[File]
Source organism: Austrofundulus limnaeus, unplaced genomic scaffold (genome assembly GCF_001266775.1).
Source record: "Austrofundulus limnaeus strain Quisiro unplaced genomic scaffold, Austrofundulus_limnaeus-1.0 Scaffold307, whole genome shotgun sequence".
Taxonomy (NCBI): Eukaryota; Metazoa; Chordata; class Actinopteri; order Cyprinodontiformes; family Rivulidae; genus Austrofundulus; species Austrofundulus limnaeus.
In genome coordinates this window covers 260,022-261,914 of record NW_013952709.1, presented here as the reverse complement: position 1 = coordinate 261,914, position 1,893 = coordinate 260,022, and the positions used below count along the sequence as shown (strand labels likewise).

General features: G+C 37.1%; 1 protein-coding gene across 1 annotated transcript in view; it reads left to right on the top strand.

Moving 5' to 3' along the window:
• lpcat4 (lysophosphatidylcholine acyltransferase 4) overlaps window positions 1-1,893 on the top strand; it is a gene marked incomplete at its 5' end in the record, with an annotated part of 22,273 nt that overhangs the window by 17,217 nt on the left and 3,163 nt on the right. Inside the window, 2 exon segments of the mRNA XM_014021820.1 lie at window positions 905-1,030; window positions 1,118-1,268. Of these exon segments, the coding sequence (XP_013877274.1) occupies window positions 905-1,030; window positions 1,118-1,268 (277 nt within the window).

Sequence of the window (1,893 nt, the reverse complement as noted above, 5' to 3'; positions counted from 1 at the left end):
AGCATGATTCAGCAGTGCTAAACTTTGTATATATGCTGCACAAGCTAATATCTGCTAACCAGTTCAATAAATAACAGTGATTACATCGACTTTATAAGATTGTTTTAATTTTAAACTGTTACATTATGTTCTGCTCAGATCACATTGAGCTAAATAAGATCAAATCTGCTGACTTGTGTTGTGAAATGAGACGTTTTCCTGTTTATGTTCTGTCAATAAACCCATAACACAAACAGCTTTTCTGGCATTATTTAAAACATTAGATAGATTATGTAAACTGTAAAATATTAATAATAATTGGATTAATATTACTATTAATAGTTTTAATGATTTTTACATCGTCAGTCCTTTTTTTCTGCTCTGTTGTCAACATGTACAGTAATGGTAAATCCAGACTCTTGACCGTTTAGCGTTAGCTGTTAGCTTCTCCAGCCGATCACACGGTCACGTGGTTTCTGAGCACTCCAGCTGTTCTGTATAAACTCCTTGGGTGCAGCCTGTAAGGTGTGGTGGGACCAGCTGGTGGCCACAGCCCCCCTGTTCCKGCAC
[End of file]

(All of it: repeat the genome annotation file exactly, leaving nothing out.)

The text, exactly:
Source organism: Austrofundulus limnaeus, unplaced genomic scaffold (genome assembly GCF_001266775.1).
Source record: "Austrofundulus limnaeus strain Quisiro unplaced genomic scaffold, Austrofundulus_limnaeus-1.0 Scaffold307, whole genome shotgun sequence".
Taxonomy (NCBI): Eukaryota; Metazoa; Chordata; class Actinopteri; order Cyprinodontiformes; family Rivulidae; genus Austrofundulus; species Austrofundulus limnaeus.
In genome coordinates this window covers 260,022-261,914 of record NW_013952709.1, presented here as the reverse complement: position 1 = coordinate 261,914, position 1,893 = coordinate 260,022, and the positions used below count along the sequence as shown (strand labels likewise).

General features: G+C 37.1%; 1 protein-coding gene across 1 annotated transcript in view; it reads left to right on the top strand.

Moving 5' to 3' along the window:
• lpcat4 (lysophosphatidylcholine acyltransferase 4) overlaps window positions 1-1,893 on the top strand; it is a gene marked incomplete at its 5' end in the record, with an annotated part of 22,273 nt that overhangs the window by 17,217 nt on the left and 3,163 nt on the right. Inside the window, 2 exon segments of the mRNA XM_014021820.1 lie at window positions 905-1,030; window positions 1,118-1,268. Of these exon segments, the coding sequence (XP_013877274.1) occupies window positions 905-1,030; window positions 1,118-1,268 (277 nt within the window).

Sequence of the window (1,893 nt, the reverse complement as noted above, 5' to 3'; positions counted from 1 at the left end):
AGCATGATTCAGCAGTGCTAAACTTTGTATATATGCTGCACAAGCTAATATCTGCTAACCAGTTCAATAAATAACAGTGATTACATCGACTTTATAAGATTGTTTTAATTTTAAACTGTTACATTATGTTCTGCTCAGATCACATTGAGCTAAATAAGATCAAATCTGCTGACTTGTGTTGTGAAATGAGACGTTTTCCTGTTTATGTTCTGTCAATAAACCCATAACACAAACAGCTTTTCTGGCATTATTTAAAACATTAGATAGATTATGTAAACTGTAAAATATTAATAATAATTGGATTAATATTACTATTAATAGTTTTAATGATTTTTACATCGTCAGTCCTTTTTTTCTGCTCTGTTGTCAACATGTACAGTAATGGTAAATCCAGACTCTTGACCGTTTAGCGTTAGCTGTTAGCTTCTCCAGCCGATCACACGGTCACGTGGTTTCTGAGCACTCCAGCTGTTCTGTATAAACTCCTTGGGTGCAGCCTGTAAGGTGTGGTGGGACCAGCTGGTGGCCACAGCCCCCCTGTTCCKGCAC